Grow Op exhibition opens this week at the Gladstone Hotel
While modularity has existed in some architectural form since at least the time of the Romans, the module as a reliable unit of construction was perfected during the Industrial Revolution of the Nineteenth Century. Machines made it possible to create consistently sized and predictably performing modules at a quantity limited only by the availability of their raw materials: clay for brick, silica for glass, and iron ore for steel. These units were used to form exteriors, interiors, and everything in between. They allowed for both highly regular repetition and expressive permutation, giving rise to a particular architectural language that has shaped our urban environments. Within this year’s Grow Op Exhibition, three artists, Melanie Billark, Michah Donovan and Olga Klosowski, have elected to use the module as a unit for exploration of our ideas of landscape, nature and the built form.
Grow Op is an annual exhibition that uses art and design to engage with the natural and artificial systems around us, inhabiting the blurring boundaries we hold between culture and nature. Located in Toronto’s Gladstone Hotel, the show seeks to broaden the public’s conversation around the crises that we face at the local, regional, and global scales.
Artist Melanie Billark has been developing increasingly complex projects using living mosses as a material. Her piece Wilding consists of over 100 clear acrylic blocks assembled into a translucent wall. Each block is a hermetically sealed chamber containing mosses collected from laneways and sidewalks across Toronto. The mosses had taken hold in these inhospitable landscapes, displaying a remarkable resiliency in the face of harsh environmental conditions and heavy traffic.
Within the space of her projects modules, the mosses demonstrate a form of self-renewing, self-supporting ecosystem. Billark states: “I consider these boxes as a wildlife sanctuary, somewhere where I can monitor, preserve, and protect these species until they have been revived before returning them to their natural ecosystems.“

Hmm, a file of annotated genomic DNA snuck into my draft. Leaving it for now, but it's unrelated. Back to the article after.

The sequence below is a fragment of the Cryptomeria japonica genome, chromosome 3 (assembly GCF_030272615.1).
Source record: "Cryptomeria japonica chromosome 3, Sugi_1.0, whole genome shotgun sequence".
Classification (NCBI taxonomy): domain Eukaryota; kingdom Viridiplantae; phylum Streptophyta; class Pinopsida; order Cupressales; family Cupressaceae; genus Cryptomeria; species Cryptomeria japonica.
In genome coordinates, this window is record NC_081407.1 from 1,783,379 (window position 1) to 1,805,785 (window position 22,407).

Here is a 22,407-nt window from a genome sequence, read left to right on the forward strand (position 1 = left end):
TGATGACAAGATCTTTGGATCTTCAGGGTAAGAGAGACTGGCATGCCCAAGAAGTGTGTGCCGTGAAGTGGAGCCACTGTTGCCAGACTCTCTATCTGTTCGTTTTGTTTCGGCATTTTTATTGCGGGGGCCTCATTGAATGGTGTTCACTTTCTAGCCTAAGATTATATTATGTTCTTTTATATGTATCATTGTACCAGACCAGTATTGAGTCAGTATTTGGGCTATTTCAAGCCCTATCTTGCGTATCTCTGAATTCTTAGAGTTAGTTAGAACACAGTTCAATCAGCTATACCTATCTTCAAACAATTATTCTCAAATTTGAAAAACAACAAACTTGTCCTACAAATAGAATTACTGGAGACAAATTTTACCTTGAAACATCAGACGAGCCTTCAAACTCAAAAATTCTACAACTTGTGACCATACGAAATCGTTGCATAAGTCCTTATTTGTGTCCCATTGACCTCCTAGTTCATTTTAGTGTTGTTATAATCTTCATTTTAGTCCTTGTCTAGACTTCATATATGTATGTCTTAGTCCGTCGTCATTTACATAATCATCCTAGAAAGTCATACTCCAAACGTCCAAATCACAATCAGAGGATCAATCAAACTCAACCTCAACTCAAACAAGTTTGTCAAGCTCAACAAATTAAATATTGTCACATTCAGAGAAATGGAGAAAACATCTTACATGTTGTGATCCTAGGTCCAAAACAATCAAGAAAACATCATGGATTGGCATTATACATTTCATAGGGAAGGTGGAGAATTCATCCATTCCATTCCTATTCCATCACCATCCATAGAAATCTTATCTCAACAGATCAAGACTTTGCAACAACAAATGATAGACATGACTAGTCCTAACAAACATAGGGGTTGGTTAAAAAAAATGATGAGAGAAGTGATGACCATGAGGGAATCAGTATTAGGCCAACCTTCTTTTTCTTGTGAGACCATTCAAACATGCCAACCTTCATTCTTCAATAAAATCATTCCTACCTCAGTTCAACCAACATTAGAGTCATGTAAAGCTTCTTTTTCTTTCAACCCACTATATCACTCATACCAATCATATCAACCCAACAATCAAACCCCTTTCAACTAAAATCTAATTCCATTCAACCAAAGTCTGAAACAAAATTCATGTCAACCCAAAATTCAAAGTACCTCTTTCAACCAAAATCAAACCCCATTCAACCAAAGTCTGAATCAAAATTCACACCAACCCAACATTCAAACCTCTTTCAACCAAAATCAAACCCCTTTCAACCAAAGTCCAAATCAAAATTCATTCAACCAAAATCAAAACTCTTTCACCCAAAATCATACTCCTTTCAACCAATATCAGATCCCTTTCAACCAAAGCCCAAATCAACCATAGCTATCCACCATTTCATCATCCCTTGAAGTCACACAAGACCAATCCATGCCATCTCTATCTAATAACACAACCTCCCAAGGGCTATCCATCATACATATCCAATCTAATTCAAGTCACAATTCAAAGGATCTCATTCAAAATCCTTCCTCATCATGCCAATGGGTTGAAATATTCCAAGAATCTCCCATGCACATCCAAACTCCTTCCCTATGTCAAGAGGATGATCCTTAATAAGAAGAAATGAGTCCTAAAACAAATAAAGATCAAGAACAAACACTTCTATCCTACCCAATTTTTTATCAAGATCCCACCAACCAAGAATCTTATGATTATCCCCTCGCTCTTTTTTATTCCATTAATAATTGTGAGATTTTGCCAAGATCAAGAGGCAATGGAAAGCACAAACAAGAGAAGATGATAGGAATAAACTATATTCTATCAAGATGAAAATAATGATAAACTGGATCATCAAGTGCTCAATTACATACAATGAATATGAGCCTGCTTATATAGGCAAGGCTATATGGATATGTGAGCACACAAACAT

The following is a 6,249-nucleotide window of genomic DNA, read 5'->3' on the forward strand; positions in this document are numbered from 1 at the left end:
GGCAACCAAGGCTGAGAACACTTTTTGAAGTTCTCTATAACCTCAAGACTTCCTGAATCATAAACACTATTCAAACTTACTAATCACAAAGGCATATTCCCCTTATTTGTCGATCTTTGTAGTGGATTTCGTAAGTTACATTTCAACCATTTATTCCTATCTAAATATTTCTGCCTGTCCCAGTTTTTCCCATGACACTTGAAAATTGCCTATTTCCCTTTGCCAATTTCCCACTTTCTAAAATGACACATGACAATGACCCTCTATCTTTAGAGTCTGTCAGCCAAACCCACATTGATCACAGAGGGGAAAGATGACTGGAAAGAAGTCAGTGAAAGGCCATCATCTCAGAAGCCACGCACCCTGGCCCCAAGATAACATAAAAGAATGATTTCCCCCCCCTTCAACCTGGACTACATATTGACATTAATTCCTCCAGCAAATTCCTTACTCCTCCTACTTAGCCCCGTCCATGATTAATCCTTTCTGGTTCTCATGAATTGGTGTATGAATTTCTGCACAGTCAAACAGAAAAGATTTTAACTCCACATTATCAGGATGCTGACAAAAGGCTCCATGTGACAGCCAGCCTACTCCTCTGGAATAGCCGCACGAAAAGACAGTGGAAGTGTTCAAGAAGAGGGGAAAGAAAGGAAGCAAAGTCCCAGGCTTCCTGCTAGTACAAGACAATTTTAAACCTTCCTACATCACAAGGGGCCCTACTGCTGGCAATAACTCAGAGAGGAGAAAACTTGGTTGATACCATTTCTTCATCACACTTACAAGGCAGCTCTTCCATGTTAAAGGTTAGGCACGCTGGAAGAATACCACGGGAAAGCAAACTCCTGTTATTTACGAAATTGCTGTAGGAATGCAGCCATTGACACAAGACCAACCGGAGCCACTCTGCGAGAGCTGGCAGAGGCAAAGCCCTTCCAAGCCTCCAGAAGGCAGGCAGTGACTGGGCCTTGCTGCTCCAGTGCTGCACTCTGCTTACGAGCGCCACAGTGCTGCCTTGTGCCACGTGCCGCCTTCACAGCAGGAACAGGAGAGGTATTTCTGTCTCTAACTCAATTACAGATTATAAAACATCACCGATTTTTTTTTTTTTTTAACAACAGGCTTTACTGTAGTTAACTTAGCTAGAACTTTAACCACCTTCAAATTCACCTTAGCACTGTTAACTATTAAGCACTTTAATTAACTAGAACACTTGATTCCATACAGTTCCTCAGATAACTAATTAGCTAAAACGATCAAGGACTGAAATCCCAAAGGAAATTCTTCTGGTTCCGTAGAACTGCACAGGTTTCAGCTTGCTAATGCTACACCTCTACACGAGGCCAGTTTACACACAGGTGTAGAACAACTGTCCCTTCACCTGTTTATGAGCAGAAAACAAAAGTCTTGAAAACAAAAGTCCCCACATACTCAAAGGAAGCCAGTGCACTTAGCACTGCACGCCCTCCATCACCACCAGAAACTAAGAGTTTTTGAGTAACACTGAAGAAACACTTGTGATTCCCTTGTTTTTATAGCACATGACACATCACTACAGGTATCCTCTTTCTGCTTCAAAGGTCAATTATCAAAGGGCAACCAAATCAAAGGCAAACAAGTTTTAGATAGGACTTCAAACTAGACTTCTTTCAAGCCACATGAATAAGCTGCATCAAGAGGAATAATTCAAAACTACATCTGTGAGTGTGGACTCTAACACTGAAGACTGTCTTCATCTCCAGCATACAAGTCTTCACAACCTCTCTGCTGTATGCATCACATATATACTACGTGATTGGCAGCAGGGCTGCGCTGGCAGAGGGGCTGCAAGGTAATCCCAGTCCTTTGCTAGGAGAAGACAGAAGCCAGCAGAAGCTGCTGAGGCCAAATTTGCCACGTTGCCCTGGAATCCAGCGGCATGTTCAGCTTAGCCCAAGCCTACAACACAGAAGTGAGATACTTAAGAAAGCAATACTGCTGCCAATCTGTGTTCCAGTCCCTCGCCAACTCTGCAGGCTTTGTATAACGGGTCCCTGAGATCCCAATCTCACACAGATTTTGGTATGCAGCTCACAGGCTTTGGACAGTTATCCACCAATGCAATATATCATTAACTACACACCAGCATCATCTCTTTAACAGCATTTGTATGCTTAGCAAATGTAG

The design of the units – uniform, clear acrylic boxes – allows for the constant viewing of this unitized landscape. While the modules forms are consistent, their interiors vary, thanks to the living natural processes taking place within them. It’s an inversion of our typical experience with landscape, where we’re often the ones within the hermetically sealed boxes, looking out at the landscape beyond.
In contrast to the precision and crispness of Wilding, Micah Donovan’s project Potager takes a different approach to the vessel that sustains organic life. Donovan is a returning Grow Op artist whose work integrates food and technology. Potager is his modular biomorphic structure consisting of a series of slip-cast ceramic containers that form a kind of planted masonry wall using the module to create a vertical farming landscape. It’s a living wall that is not only seen, but can also be experience through touch, smell and taste, once it’s herbs are harvested and consumed. The artist’s long-term aspiration to is to expand this project to the full scale of building, where Potager can re-skin existing structures into productive landscapes.
Olga Klosowski’s work focuses on creating objects through a process of destruction to combine elements of memory and materials from the past. Her project Stack consists of 100 hand-made bricks carefully arranged across the floor of the Gladstone’s Second Floor Gallery. The bricks are not made of clay or concrete, but ashes. Klosowski states: “Rather than continuing the cycle of destruction, I used these unwanted materials to rebuild them into new structures, giving them a new life and purpose.”
In her use of ashes, Klosowski subverts our expectations of the solidity of the brick as a masonry unit. The piece evokes the inexorable transience of material states and contemplates the dissolution of a bricks-and-mortar world.
These Grow Op artists have constructed landscape-based reinterpretations of the module. They have simultaneously embraced the repeatability of architectural modules and the diversity that organic materials offer. The richness of these proposals is founded upon the inherent qualities of the diversity of landscape.